Marsha of Hot Water Bath combined a post of frugal thought with instructions for actually making good rice and beans. As she says, it was never intended to be punishment food, and it's no less frugal or financially virtuous to eat well cooked and served food (even if it's inexpensive) than it is to slop up some "Minute Rice and a can of store-brand beans, doled out to the miserable hoards looking forward to the day when mom is allowed by [that person's] advice to buy a steak (with cash!) and they can all be happy again."
Not being in the U.S. or maybe not in the right church circles, I must admit I had never heard of that particular financial advisor until fairly recently. Fascinating, though--these things do seem to go in and out of fashion. I remember two girls in my Guide company (ca. 1978) saying to our leader, "Oh, our Mom's doing the More with Less Cookbook thing," and the leader nodding her head. As always, there's the freedom, exhilaration of feeling like you've done the right thing, but also the danger of ascetism, the struggle between external and internal purity, the feeling that if you give in and do such and such, buy such and such, eat such and such, you have just lost the Battle Between the Dark and the Light forever--oops, got a bit out of hand there. (Think hair shirts, right?)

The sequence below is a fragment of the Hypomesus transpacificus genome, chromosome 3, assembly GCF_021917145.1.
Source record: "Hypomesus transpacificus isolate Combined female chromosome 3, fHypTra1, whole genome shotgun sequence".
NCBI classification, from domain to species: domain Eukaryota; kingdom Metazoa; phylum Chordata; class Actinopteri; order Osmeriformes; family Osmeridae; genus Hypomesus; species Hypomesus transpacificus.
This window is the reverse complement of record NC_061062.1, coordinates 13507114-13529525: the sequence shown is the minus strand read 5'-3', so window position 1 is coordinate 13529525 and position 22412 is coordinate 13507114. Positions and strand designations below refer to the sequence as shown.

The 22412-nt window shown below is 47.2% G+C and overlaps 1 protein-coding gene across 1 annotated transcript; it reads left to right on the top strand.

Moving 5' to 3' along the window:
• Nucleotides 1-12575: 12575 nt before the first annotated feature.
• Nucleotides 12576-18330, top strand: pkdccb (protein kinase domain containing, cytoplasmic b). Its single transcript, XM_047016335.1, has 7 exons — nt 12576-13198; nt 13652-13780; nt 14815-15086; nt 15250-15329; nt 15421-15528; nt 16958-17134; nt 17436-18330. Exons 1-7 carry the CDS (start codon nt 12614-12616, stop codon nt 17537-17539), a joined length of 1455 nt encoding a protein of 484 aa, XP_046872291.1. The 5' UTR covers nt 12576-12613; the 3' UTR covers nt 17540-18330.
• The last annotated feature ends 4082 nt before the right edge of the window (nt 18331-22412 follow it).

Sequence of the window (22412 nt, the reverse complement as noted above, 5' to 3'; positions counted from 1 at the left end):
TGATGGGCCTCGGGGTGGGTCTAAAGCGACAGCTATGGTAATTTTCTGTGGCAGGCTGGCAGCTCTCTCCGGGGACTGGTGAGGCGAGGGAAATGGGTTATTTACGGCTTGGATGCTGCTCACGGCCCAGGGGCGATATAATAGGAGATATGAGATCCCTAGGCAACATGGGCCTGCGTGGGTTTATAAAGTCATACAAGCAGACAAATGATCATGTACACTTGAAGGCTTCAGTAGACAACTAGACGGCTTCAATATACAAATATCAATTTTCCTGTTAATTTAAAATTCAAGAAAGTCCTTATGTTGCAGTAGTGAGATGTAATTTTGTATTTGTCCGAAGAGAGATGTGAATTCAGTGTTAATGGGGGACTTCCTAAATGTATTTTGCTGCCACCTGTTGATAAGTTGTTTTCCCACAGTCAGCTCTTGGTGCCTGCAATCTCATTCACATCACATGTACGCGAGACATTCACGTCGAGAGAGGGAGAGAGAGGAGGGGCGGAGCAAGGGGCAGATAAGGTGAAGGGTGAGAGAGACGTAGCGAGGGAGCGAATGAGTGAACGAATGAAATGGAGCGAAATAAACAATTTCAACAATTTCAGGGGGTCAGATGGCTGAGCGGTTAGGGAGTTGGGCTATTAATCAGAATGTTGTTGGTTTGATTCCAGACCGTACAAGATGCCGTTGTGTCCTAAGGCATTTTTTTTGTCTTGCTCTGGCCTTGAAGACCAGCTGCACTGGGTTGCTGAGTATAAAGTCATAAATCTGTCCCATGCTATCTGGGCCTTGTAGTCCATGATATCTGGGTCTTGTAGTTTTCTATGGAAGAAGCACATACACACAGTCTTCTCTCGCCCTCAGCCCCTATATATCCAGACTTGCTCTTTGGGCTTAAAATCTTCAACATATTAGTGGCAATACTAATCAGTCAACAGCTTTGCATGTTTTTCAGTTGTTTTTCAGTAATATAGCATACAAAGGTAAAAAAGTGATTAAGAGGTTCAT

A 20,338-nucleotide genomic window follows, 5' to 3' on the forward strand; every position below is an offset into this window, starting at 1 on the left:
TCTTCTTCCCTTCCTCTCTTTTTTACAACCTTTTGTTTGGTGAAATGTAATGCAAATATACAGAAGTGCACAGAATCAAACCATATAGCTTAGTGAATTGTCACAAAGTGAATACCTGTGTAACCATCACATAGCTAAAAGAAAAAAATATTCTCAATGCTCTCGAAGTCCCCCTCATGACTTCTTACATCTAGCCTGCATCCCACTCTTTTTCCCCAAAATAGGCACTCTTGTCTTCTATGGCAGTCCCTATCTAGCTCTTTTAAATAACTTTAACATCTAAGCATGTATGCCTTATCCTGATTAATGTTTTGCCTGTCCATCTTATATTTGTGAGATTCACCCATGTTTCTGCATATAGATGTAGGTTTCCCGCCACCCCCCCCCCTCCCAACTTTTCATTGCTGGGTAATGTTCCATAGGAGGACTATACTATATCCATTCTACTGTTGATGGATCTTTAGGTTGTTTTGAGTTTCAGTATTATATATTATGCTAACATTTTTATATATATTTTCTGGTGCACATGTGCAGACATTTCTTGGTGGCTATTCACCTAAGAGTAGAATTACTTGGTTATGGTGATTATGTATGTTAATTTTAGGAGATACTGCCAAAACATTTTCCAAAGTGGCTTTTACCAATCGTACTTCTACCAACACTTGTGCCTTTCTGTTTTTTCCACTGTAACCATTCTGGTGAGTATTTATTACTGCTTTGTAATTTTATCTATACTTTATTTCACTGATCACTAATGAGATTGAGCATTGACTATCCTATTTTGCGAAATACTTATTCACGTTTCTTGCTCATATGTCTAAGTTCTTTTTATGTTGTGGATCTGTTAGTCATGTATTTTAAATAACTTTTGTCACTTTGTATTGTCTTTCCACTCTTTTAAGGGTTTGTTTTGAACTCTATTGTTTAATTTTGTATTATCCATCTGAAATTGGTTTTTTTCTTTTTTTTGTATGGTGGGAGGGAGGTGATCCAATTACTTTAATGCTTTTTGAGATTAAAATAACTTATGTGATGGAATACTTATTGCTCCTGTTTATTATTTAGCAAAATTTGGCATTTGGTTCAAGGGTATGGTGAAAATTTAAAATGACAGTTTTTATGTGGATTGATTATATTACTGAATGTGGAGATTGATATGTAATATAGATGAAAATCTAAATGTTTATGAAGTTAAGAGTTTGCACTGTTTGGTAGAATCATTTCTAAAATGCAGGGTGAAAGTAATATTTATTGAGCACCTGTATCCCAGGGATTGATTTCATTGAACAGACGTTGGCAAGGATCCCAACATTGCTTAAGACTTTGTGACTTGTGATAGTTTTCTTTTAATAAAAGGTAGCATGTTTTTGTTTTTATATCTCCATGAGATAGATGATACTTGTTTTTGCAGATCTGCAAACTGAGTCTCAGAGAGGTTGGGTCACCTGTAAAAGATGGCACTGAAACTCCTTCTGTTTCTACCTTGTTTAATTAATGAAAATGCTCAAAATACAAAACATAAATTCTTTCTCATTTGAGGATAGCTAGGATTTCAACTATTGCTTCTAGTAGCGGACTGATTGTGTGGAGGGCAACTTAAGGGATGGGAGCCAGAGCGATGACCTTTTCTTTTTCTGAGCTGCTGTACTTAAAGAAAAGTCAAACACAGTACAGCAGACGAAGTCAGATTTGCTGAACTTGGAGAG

I was always most impressed by the story that Buddhist vegetarian cook Edward Espe Brown told about visiting his grandmother, and eating her M&M cookies because she'd made them with love. It would have been so easy to hurt her feelings because of a principle...and look at the more recent story that Brown himself tells here about food--I just found this accidentally while I was looking up his name. He ends it this way:
"Come to your senses. It is not the things of this world, be they chocolate or brown rice, that lead you astray. Losing your way comes from giving no mind to what is present while chasing after imaginary pleasures which are illusive and unobtainable. To wake up is to know what is already yours."